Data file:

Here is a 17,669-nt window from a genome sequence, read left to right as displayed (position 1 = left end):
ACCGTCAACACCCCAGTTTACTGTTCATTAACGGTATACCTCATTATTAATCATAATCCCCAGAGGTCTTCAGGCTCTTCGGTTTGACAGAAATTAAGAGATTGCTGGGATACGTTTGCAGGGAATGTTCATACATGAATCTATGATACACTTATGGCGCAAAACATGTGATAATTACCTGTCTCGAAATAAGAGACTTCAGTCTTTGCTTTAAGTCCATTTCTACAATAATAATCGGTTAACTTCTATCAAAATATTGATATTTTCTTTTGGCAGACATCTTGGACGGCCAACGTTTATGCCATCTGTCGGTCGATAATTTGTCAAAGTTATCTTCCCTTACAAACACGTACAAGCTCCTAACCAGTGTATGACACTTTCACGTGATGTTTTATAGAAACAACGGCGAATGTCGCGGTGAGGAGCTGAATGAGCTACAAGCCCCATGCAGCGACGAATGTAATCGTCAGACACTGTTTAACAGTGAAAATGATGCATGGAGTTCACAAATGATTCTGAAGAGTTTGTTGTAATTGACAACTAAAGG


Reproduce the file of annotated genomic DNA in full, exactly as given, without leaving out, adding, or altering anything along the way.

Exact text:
Here is a 17,669-nt window from a genome sequence, read left to right as displayed (position 1 = left end):
ACCGTCAACACCCCAGTTTACTGTTCATTAACGGTATACCTCATTATTAATCATAATCCCCAGAGGTCTTCAGGCTCTTCGGTTTGACAGAAATTAAGAGATTGCTGGGATACGTTTGCAGGGAATGTTCATACATGAATCTATGATACACTTATGGCGCAAAACATGTGATAATTACCTGTCTCGAAATAAGAGACTTCAGTCTTTGCTTTAAGTCCATTTCTACAATAATAATCGGTTAACTTCTATCAAAATATTGATATTTTCTTTTGGCAGACATCTTGGACGGCCAACGTTTATGCCATCTGTCGGTCGATAATTTGTCAAAGTTATCTTCCCTTACAAACACGTACAAGCTCCTAACCAGTGTATGACACTTTCACGTGATGTTTTATAGAAACAACGGCGAATGTCGCGGTGAGGAGCTGAATGAGCTACAAGCCCCATGCAGCGACGAATGTAATCGTCAGACACTGTTTAACAGTGAAAATGATGCATGGAGTTCACAAATGATTCTGAAGAGTTTGTTGTAATTGACAACTAAAGG